The Modernization Era: Data Centers Getting Upgrade Fever

25 Feb 2014 by Technology

"Emerging technologies and the drive to make data centers more agile than ever are combining to form a whirlwind of activity in the industry. A recent survey from QuinStreet Enterprise found that 88 percent of companies plan to invest in their data centers, driven by the belief that modernization will pay enormous productivity and profitability dividends. The introduction of virtualization, software-defined networking, commodity servers, energy-efficient support systems and network management tools are just some of the technologies that could spell significant progress in data center performance and decrease operating expenditures.

The laundry list of technologies that have the potential to improve the data center also highlights the diversity of goals enterprises are striving toward through their data center investments. Because priorities are so different, there is no longer a singular timetable for results. Modernization is thus a work in progress, with respondents acknowledging wide degrees of success. Of the respondents, 26 percent stated that their data centers are ""a work in progress,"" 25 percent stated that their facilities are ""in the process of being modernized"" and 27 percent said that their data centers were simply ""upgraded."" This might be a case of different names for the same thing.

The most commonly listed perceived benefits of data center modernization included enhanced security, improved uptime and better usage of IT resources, indicating that many companies view an upgrade as providing multiple advantages. This may lead to some wholesale facility revamping, as well as the phasing out of an array of legacy technologies and system components.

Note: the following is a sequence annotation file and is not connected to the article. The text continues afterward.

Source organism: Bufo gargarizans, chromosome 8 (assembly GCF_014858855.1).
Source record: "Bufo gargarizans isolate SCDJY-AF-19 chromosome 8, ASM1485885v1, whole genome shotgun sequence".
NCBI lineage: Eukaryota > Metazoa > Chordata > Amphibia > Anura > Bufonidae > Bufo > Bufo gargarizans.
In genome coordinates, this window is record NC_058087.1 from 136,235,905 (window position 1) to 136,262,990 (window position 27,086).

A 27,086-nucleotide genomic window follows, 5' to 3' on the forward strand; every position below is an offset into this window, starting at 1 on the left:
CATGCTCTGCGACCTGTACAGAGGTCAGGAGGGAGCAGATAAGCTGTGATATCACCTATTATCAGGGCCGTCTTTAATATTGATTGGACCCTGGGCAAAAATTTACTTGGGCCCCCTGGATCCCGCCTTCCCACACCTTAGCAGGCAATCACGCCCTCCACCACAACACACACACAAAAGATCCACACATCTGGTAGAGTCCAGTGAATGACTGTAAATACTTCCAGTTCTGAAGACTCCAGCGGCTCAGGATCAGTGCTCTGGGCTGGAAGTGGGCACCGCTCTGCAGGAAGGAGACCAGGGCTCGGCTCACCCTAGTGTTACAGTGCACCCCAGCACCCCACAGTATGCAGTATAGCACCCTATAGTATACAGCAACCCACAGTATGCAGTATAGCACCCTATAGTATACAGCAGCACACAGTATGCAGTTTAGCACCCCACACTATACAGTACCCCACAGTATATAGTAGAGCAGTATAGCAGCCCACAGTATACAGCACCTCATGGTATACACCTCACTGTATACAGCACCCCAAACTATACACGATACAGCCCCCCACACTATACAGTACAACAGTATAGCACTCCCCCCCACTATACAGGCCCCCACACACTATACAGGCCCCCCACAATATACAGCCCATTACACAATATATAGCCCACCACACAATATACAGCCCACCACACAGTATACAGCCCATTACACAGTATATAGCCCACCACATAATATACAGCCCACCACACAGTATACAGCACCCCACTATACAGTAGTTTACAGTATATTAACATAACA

Roadblocks to Modernization
While all roads may lead to the sleek, upgraded data center, it doesn't mean that there aren't some hiccups along the way. Of the potential challenges to data center modernization, security and compliance issues, insufficient budgets, plodding backup recovery and power/cooling costs were all seen as hazards along the way by more than 40 percent of survey respondents. Desire to address multiple issues is leading to investment in technologies that can tackle more than one obstacle at once.

Virtualization may be the first key investment for data center operators' multifaceted needs. According to Midsize Insider, server virtualization is a good first step because it can improve data transfer speeds, server utilization and energy costs in one fell swoop. Without being costly or time-consuming process itself, virtualization reduces the time and resources needed to keep servers running, streamlining IT and network management in the process. As data center requirements accelerate at a fever pitch, technologies and practices that can effectively respond to several long-standing issues simultaneously will be key to a productive modernization effort."

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